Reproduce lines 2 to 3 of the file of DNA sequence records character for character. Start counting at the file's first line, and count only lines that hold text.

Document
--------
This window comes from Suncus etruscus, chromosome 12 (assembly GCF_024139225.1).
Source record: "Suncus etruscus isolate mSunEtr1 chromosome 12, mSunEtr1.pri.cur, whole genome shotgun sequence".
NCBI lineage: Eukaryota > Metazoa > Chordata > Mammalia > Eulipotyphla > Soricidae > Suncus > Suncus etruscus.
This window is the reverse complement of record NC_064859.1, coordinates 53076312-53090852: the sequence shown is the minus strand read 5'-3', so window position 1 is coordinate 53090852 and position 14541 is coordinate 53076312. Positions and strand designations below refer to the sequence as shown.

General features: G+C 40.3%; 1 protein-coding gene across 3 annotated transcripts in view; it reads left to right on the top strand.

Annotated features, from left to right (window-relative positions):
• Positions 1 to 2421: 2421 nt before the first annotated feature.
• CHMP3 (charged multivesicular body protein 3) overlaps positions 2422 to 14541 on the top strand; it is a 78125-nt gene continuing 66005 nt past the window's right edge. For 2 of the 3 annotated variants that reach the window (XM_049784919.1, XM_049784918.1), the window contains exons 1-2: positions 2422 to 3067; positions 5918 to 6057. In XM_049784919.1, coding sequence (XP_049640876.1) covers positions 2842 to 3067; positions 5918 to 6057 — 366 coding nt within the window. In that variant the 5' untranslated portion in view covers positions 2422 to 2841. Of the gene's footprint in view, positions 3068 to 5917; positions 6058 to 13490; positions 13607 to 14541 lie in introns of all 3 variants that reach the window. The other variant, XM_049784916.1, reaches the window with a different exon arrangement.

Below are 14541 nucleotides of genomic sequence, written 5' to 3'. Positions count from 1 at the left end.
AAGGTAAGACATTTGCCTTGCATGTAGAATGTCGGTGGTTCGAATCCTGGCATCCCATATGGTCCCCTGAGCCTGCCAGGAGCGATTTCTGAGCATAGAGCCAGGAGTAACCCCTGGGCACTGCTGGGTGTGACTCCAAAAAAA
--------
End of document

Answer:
Source record: "Suncus etruscus isolate mSunEtr1 chromosome 12, mSunEtr1.pri.cur, whole genome shotgun sequence".
NCBI lineage: Eukaryota > Metazoa > Chordata > Mammalia > Eulipotyphla > Soricidae > Suncus > Suncus etruscus.